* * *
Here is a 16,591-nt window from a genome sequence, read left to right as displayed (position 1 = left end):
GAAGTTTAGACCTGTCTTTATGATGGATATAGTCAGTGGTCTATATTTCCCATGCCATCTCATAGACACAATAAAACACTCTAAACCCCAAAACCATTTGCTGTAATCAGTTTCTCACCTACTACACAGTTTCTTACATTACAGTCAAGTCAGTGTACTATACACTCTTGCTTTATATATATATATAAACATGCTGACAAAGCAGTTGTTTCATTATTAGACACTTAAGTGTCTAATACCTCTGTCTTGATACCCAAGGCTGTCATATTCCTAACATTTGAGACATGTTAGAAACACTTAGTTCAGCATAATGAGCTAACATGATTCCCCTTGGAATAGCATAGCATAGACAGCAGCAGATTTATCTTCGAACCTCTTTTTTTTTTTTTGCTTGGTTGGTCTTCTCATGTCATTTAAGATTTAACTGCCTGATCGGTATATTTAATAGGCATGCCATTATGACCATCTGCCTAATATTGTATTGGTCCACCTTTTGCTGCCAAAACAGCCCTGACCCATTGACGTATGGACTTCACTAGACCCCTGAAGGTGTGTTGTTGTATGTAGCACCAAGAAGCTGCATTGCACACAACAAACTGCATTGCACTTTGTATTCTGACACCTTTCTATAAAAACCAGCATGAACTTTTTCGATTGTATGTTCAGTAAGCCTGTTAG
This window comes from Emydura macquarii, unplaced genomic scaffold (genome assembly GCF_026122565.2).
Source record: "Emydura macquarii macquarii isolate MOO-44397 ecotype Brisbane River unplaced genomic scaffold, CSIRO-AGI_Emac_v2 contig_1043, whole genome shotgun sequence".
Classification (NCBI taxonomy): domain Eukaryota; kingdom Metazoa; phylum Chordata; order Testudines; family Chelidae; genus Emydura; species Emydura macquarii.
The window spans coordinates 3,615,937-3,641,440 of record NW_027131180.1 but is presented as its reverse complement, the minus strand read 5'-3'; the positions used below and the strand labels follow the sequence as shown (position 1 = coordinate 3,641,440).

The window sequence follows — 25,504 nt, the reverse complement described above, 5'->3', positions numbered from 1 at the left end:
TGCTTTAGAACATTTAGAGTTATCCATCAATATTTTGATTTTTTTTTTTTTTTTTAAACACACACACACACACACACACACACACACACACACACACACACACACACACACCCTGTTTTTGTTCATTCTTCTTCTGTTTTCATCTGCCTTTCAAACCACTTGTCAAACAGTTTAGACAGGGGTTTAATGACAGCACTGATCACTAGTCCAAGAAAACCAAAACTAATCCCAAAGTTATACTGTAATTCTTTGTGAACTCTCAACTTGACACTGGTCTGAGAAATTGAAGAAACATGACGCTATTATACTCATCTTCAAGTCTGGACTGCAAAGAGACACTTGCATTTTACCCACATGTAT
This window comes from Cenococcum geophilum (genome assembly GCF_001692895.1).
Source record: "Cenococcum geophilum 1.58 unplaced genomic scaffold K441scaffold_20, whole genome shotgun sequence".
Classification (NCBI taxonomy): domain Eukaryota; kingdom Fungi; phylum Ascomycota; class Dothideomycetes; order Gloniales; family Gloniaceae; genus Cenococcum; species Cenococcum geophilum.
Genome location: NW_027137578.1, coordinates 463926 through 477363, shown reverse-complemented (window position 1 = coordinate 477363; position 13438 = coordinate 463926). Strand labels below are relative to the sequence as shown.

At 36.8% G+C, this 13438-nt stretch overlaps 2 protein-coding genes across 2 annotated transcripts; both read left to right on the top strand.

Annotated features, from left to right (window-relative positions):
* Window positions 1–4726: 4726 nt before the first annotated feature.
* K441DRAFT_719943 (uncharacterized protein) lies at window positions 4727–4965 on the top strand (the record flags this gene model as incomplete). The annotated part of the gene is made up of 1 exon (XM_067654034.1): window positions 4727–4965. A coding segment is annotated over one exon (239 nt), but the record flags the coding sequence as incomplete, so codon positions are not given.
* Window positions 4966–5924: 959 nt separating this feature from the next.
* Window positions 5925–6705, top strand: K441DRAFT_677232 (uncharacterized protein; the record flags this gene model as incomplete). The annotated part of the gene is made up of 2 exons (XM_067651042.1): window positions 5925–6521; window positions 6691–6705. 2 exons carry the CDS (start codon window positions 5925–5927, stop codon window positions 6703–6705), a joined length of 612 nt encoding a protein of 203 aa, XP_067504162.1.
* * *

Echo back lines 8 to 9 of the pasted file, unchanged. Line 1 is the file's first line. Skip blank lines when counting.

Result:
TGCTTTAGAACATTTAGAGTTATCCATCAATATTTTGATTTTTTTTTTTTTTTTTAAACACACACACACACACACACACACACACACACACACACACACACACACACACACCCTGTTTTTGTTCATTCTTCTTCTGTTTTCATCTGCCTTTCAAACCACTTGTCAAACAGTTTAGACAGGGGTTTAATGACAGCACTGATCACTAGTCCAAGAAAACCAAAACTAATCCCAAAGTTATACTGTAATTCTTTGTGAACTCTCAACTTGACACTGGTCTGAGAAATTGAAGAAACATGACGCTATTATACTCATCTTCAAGTCTGGACTGCAAAGAGACACTTGCATTTTACCCACATGTAT
This window comes from Cenococcum geophilum (genome assembly GCF_001692895.1).